Is the Reputation of British Food Fair
Many foreigners go to Britain and say loved the country, hated the food. But is this fair.
British food has long been the laughingstock of the cuisine world. However, is this now fair? After all this is a country where chefs are now celebrities and their television programs exported around the world, Gordon Ramsey, footballer turned chef, having some success in the USA.
London has now become one of the food capitals of the world. British chefs are gaining Michelin stars.
Should British food or more precisely British cuisine get the respect it deserves?
Bit of History
From the 18th century to the beginning of the 2nd World War British chefs were world class. London had several of the best restaurants in the world.
The 2nd World War changed all that. Rationing until the 1950s meant people were limited with what they could cook due to the lack of ingredients. It was in the 1950s that the Good Food Guide began in a vain attempt to improve standards. People became lazy in the kitchen and expectations lowered.
The nadir was in the 1970s and 1980s. Eating out became steak houses and salad bars serving limited menus of poor quality washed down poor quality wine.
In the 1990s things began to change. A new generation of chefs began to emerge who began to reinvent British cuisine and demand quality local ingredients. Their restaurants became successes, they got their own TV shows and educated the nation about food.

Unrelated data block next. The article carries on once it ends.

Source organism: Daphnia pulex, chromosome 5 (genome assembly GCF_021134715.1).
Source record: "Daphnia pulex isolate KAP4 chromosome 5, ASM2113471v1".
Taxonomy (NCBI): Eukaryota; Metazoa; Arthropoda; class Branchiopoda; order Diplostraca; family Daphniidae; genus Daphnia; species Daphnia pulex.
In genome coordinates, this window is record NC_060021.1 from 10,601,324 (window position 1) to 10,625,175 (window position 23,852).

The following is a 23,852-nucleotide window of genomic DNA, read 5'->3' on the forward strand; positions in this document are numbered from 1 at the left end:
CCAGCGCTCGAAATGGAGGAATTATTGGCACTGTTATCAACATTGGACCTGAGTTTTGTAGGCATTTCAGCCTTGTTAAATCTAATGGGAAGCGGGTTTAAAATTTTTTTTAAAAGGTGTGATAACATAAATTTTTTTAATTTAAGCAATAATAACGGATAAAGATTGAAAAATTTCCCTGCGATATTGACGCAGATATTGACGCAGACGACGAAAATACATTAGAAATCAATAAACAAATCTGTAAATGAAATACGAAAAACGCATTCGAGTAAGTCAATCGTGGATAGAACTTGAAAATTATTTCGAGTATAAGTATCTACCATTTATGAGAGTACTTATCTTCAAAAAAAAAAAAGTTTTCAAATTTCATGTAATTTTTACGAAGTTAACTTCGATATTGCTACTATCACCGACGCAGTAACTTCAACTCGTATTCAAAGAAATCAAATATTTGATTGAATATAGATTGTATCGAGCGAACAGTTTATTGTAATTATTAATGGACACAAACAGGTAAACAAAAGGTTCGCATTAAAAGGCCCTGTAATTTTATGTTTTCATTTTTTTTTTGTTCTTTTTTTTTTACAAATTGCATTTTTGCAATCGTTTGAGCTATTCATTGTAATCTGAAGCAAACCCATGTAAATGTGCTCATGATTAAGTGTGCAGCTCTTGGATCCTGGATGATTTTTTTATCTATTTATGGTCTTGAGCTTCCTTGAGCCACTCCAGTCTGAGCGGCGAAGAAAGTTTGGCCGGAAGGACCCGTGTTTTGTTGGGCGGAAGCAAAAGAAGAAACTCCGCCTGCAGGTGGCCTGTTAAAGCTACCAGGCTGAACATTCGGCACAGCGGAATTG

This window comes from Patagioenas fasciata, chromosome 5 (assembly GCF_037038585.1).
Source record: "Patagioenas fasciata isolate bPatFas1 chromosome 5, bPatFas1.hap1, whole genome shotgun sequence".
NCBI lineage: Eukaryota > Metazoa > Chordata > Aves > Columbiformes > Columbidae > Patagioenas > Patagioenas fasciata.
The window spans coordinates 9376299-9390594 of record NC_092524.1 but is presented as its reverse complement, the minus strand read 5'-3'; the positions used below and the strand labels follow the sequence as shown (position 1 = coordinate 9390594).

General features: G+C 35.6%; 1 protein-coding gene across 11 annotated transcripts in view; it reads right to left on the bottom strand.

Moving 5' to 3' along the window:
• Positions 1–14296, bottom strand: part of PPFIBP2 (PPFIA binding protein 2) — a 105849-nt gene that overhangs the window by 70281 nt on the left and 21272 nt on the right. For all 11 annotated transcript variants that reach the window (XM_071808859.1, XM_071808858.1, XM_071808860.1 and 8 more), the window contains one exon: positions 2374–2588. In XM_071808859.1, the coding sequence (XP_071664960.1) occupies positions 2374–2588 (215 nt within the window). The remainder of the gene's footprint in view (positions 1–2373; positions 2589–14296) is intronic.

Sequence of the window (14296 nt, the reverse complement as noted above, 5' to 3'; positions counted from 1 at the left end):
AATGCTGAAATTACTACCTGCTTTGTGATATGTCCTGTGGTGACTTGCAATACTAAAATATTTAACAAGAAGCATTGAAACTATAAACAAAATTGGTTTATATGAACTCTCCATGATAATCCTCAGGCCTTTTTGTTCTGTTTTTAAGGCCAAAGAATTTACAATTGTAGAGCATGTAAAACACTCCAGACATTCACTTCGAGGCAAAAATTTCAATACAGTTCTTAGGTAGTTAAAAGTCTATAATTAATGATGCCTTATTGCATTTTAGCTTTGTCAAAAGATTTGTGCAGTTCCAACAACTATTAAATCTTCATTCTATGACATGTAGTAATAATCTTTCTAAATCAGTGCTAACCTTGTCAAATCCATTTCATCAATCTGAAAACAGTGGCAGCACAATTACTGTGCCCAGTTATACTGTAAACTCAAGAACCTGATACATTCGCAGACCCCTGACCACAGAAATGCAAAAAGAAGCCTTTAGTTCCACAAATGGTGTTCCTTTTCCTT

Now the British population is now prepared to demand more when it comes to food.
What is British Food
British food is very meat based. Most of which is cooked in the oven. Most of the offal is eaten as well. The best example of this is haggis.
There is a great tradition of fish in Britain. Scotland is famous for salmon, English rivers have trout and Britain has an expert fishing fleet.
Like people in most countries the cuisine is really influenced by the weather. Frequent rains and winters that are not too cold and summers that are not too hot have created a fertile country where wheat and vegetables are grown easily and green pastures for animals to graze.
How did British Food get this Bad Reputation
Us Brits have to take some of the blame for this. Firstly the advent of the mass package holiday meant British people were travelling abroad and were prepared to only eat poor quality British food. Because of this the locales were seeing British people eating fried breakfasts, fish and chips and cheap roast dinners. Secondly when British tourists began to be more adventurous and the other countries cuisine a common topic of conversation was "This is lovely. I wish we cooked food like this in Britain". What were the locals supposed to think about British food.
British food also suffers from the narrow mindedness of foreign tourists. They arrive with a bad opinion of British food and leave with the same. Most foreign tourists go to London. It's a fact. Although London has several world class restaurants they are out of the price range of most tourists. Unfortunately, like most tourist destinations in the world, the restaurants in the tourist areas of London are of poor quality or they eat in Pubs serving greasy food. Rarely do they try to find good restaurants and when they ask most of the people they ask aren't from Britain so they don't know.